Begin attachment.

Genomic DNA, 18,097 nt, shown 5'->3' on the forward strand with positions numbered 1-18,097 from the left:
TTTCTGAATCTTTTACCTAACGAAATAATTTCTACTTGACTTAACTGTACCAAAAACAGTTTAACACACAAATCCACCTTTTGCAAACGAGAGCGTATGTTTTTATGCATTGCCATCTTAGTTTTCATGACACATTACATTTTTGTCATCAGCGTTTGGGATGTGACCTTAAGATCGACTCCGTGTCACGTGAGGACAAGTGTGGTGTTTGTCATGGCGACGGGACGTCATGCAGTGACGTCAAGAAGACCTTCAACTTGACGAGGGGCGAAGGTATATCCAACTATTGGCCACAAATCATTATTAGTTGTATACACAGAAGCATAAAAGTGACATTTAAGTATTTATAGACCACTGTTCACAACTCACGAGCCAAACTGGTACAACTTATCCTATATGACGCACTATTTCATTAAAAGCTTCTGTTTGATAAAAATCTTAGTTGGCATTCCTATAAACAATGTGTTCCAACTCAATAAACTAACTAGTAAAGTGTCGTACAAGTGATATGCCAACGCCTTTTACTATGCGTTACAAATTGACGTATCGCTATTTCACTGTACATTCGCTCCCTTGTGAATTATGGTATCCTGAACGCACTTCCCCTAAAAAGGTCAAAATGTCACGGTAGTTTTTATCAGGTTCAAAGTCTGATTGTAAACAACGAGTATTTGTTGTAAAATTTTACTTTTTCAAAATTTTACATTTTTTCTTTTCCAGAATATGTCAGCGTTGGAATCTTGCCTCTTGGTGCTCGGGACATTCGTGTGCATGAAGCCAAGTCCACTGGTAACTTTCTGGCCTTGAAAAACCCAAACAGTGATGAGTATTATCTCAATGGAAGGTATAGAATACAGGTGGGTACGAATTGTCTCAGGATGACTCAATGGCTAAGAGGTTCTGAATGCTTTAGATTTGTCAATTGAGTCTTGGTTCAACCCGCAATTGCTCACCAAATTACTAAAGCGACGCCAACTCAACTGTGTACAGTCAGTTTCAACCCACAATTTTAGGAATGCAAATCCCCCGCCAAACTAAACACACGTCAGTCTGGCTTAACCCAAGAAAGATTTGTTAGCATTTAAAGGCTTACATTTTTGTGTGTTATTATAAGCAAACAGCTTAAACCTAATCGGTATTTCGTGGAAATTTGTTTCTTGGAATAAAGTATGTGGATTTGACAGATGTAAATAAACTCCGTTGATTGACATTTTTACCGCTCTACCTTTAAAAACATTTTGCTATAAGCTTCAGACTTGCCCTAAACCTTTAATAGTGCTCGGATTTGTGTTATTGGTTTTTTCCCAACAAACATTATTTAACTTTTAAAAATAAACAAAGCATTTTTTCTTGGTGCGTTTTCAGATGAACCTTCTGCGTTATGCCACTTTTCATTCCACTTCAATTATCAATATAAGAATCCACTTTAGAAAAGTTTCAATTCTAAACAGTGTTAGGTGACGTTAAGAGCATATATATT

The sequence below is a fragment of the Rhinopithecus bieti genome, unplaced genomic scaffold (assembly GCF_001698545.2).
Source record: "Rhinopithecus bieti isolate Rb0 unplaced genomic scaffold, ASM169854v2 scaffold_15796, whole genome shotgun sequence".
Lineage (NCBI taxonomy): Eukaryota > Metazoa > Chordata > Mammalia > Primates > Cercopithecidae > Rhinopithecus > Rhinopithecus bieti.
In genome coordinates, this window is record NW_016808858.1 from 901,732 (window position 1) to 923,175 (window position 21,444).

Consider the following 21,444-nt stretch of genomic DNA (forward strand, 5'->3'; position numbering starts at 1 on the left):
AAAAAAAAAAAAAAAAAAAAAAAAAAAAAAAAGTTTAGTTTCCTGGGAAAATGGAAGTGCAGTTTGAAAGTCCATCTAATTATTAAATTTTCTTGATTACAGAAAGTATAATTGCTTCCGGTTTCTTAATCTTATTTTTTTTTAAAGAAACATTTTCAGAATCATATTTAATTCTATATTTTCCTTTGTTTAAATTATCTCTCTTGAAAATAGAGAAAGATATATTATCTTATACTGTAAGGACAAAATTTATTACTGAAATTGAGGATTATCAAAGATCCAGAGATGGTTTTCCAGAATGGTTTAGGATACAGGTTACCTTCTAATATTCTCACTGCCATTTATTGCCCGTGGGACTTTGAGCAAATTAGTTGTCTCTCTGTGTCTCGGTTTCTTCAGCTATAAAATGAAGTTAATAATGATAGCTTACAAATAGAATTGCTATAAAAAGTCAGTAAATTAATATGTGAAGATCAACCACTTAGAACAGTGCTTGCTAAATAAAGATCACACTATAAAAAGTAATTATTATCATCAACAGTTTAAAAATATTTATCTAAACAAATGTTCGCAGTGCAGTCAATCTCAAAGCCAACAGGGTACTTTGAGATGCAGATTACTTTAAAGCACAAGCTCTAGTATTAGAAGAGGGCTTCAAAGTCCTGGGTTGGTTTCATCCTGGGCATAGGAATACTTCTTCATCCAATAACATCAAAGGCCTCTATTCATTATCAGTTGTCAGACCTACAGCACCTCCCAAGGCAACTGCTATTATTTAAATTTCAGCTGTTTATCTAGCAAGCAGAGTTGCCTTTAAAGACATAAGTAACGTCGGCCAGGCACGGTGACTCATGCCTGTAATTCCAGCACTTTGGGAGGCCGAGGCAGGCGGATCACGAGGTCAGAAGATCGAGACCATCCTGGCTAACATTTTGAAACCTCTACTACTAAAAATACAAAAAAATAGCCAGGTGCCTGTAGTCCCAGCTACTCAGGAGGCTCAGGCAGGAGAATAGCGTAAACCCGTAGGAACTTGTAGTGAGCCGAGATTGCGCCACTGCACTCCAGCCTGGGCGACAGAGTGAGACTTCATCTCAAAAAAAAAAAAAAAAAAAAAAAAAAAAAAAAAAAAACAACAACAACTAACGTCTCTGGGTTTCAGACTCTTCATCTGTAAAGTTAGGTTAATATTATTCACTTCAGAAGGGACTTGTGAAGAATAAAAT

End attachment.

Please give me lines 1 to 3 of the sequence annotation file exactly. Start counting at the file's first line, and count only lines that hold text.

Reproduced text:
Genomic DNA, 18,097 nt, shown 5'->3' on the forward strand with positions numbered 1-18,097 from the left:
TTTCTGAATCTTTTACCTAACGAAATAATTTCTACTTGACTTAACTGTACCAAAAACAGTTTAACACACAAATCCACCTTTTGCAAACGAGAGCGTATGTTTTTATGCATTGCCATCTTAGTTTTCATGACACATTACATTTTTGTCATCAGCGTTTGGGATGTGACCTTAAGATCGACTCCGTGTCACGTGAGGACAAGTGTGGTGTTTGTCATGGCGACGGGACGTCATGCAGTGACGTCAAGAAGACCTTCAACTTGACGAGGGGCGAAGGTATATCCAACTATTGGCCACAAATCATTATTAGTTGTATACACAGAAGCATAAAAGTGACATTTAAGTATTTATAGACCACTGTTCACAACTCACGAGCCAAACTGGTACAACTTATCCTATATGACGCACTATTTCATTAAAAGCTTCTGTTTGATAAAAATCTTAGTTGGCATTCCTATAAACAATGTGTTCCAACTCAATAAACTAACTAGTAAAGTGTCGTACAAGTGATATGCCAACGCCTTTTACTATGCGTTACAAATTGACGTATCGCTATTTCACTGTACATTCGCTCCCTTGTGAATTATGGTATCCTGAACGCACTTCCCCTAAAAAGGTCAAAATGTCACGGTAGTTTTTATCAGGTTCAAAGTCTGATTGTAAACAACGAGTATTTGTTGTAAAATTTTACTTTTTCAAAATTTTACATTTTTTCTTTTCCAGAATATGTCAGCGTTGGAATCTTGCCTCTTGGTGCTCGGGACATTCGTGTGCATGAAGCCAAGTCCACTGGTAACTTTCTGGCCTTGAAAAACCCAAACAGTGATGAGTATTATCTCAATGGAAGGTATAGAATACAGGTGGGTACGAATTGTCTCAGGATGACTCAATGGCTAAGAGGTTCTGAATGCTTTAGATTTGTCAATTGAGTCTTGGTTCAACCCGCAATTGCTCACCAAATTACTAAAGCGACGCCAACTCAACTGTGTACAGTCAGTTTCAACCCACAATTTTAGGAATGCAAATCCCCCGCCAAACTAAACACACGTCAGTCTGGCTTAACCCAAGAAAGATTTGTTAGCATTTAAAGGCTTACATTTTTGTGTGTTATTATAAGCAAACAGCTTAAACCTAATCGGTATTTCGTGGAAATTTGTTTCTTGGAATAAAGTATGTGGATTTGACAGATGTAAATAAACTCCGTTGATTGACATTTTTACCGCTCTACCTTTAAAAACATTTTGCTATAAGCTTCAGACTTGCCCTAAACCTTTAATAGTGCTCGGATTTGTGTTATTGGTTTTTTCCCAACAAACATTATTTAACTTTTAAAAATAAACAAAGCATTTTTTCTTGGTGCGTTTTCAGATGAACCTTCTGCGTTATGCCACTTTTCATTCCACTTCAATTATCAATATAAGAATCCACTTTAGAAAAGTTTCAATTCTAAACAGTGTTAGGTGACGTTAAGAGCATATATATT

The sequence below is a fragment of the Rhinopithecus bieti genome, unplaced genomic scaffold (assembly GCF_001698545.2).